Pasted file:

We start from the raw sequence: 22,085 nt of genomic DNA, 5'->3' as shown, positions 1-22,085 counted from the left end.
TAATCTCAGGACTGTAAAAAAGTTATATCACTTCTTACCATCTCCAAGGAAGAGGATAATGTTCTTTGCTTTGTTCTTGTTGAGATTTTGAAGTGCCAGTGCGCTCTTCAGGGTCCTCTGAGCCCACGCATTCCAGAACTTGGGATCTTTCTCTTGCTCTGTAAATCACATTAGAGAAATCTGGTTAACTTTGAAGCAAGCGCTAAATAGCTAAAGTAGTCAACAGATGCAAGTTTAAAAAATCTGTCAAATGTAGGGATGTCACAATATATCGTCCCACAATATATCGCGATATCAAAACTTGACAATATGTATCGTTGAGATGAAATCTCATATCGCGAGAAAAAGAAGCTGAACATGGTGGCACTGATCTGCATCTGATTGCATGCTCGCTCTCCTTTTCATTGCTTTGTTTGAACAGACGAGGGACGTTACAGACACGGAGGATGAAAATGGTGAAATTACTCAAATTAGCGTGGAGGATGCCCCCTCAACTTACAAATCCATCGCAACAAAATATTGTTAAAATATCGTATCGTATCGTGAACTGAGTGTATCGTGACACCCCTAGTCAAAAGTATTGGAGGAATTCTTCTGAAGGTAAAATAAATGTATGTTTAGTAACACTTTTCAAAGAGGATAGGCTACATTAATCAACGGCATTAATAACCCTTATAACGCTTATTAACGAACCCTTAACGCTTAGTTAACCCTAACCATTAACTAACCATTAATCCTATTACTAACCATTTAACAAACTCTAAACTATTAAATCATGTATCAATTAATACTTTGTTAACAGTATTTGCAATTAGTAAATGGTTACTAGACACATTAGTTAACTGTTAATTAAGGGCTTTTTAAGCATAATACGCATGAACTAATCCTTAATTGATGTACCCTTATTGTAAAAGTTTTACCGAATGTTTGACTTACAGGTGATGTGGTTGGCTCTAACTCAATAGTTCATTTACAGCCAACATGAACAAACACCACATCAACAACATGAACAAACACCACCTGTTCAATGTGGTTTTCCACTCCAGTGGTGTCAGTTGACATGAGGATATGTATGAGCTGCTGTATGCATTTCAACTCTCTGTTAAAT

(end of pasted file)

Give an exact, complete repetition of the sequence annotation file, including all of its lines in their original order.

We start from the raw sequence: 22,085 nt of genomic DNA, 5'->3' as shown, positions 1-22,085 counted from the left end.
TAATCTCAGGACTGTAAAAAAGTTATATCACTTCTTACCATCTCCAAGGAAGAGGATAATGTTCTTTGCTTTGTTCTTGTTGAGATTTTGAAGTGCCAGTGCGCTCTTCAGGGTCCTCTGAGCCCACGCATTCCAGAACTTGGGATCTTTCTCTTGCTCTGTAAATCACATTAGAGAAATCTGGTTAACTTTGAAGCAAGCGCTAAATAGCTAAAGTAGTCAACAGATGCAAGTTTAAAAAATCTGTCAAATGTAGGGATGTCACAATATATCGTCCCACAATATATCGCGATATCAAAACTTGACAATATGTATCGTTGAGATGAAATCTCATATCGCGAGAAAAAGAAGCTGAACATGGTGGCACTGATCTGCATCTGATTGCATGCTCGCTCTCCTTTTCATTGCTTTGTTTGAACAGACGAGGGACGTTACAGACACGGAGGATGAAAATGGTGAAATTACTCAAATTAGCGTGGAGGATGCCCCCTCAACTTACAAATCCATCGCAACAAAATATTGTTAAAATATCGTATCGTATCGTGAACTGAGTGTATCGTGACACCCCTAGTCAAAAGTATTGGAGGAATTCTTCTGAAGGTAAAATAAATGTATGTTTAGTAACACTTTTCAAAGAGGATAGGCTACATTAATCAACGGCATTAATAACCCTTATAACGCTTATTAACGAACCCTTAACGCTTAGTTAACCCTAACCATTAACTAACCATTAATCCTATTACTAACCATTTAACAAACTCTAAACTATTAAATCATGTATCAATTAATACTTTGTTAACAGTATTTGCAATTAGTAAATGGTTACTAGACACATTAGTTAACTGTTAATTAAGGGCTTTTTAAGCATAATACGCATGAACTAATCCTTAATTGATGTACCCTTATTGTAAAAGTTTTACCGAATGTTTGACTTACAGGTGATGTGGTTGGCTCTAACTCAATAGTTCATTTACAGCCAACATGAACAAACACCACATCAACAACATGAACAAACACCACCTGTTCAATGTGGTTTTCCACTCCAGTGGTGTCAGTTGACATGAGGATATGTATGAGCTGCTGTATGCATTTCAACTCTCTGTTAAAT